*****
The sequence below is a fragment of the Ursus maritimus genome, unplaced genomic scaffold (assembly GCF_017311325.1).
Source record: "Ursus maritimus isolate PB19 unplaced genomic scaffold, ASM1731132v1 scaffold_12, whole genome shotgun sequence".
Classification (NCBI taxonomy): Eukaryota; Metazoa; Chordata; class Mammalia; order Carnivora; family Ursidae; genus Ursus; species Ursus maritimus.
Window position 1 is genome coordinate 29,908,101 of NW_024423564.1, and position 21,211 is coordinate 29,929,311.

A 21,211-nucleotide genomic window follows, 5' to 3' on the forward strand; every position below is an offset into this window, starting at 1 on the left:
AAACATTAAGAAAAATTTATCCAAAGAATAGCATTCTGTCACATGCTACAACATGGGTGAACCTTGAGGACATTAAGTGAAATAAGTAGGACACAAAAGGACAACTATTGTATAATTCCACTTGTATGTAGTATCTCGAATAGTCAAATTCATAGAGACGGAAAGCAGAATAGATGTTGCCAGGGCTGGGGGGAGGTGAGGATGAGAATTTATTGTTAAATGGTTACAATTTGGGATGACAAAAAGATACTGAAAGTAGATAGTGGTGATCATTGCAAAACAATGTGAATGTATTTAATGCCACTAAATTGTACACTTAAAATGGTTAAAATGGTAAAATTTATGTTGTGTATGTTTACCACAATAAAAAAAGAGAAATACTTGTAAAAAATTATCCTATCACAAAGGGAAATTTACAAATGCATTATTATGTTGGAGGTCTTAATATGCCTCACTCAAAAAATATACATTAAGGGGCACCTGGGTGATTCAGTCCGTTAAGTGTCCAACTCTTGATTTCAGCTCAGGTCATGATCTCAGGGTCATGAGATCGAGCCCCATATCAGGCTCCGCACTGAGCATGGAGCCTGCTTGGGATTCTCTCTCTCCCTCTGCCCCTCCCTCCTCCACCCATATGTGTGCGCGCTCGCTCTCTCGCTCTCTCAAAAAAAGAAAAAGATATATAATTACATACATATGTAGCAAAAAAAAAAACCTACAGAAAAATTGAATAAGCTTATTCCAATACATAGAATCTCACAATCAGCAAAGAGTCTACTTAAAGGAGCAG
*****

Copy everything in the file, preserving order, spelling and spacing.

The sequence below is a fragment of the Ursus maritimus genome, unplaced genomic scaffold (assembly GCF_017311325.1).
Source record: "Ursus maritimus isolate PB19 unplaced genomic scaffold, ASM1731132v1 scaffold_12, whole genome shotgun sequence".
Classification (NCBI taxonomy): Eukaryota; Metazoa; Chordata; class Mammalia; order Carnivora; family Ursidae; genus Ursus; species Ursus maritimus.
Window position 1 is genome coordinate 29,908,101 of NW_024423564.1, and position 21,211 is coordinate 29,929,311.

A 21,211-nucleotide genomic window follows, 5' to 3' on the forward strand; every position below is an offset into this window, starting at 1 on the left:
AAACATTAAGAAAAATTTATCCAAAGAATAGCATTCTGTCACATGCTACAACATGGGTGAACCTTGAGGACATTAAGTGAAATAAGTAGGACACAAAAGGACAACTATTGTATAATTCCACTTGTATGTAGTATCTCGAATAGTCAAATTCATAGAGACGGAAAGCAGAATAGATGTTGCCAGGGCTGGGGGGAGGTGAGGATGAGAATTTATTGTTAAATGGTTACAATTTGGGATGACAAAAAGATACTGAAAGTAGATAGTGGTGATCATTGCAAAACAATGTGAATGTATTTAATGCCACTAAATTGTACACTTAAAATGGTTAAAATGGTAAAATTTATGTTGTGTATGTTTACCACAATAAAAAAAGAGAAATACTTGTAAAAAATTATCCTATCACAAAGGGAAATTTACAAATGCATTATTATGTTGGAGGTCTTAATATGCCTCACTCAAAAAATATACATTAAGGGGCACCTGGGTGATTCAGTCCGTTAAGTGTCCAACTCTTGATTTCAGCTCAGGTCATGATCTCAGGGTCATGAGATCGAGCCCCATATCAGGCTCCGCACTGAGCATGGAGCCTGCTTGGGATTCTCTCTCTCCCTCTGCCCCTCCCTCCTCCACCCATATGTGTGCGCGCTCGCTCTCTCGCTCTCTCAAAAAAAGAAAAAGATATATAATTACATACATATGTAGCAAAAAAAAAAACCTACAGAAAAATTGAATAAGCTTATTCCAATACATAGAATCTCACAATCAGCAAAGAGTCTACTTAAAGGAGCAG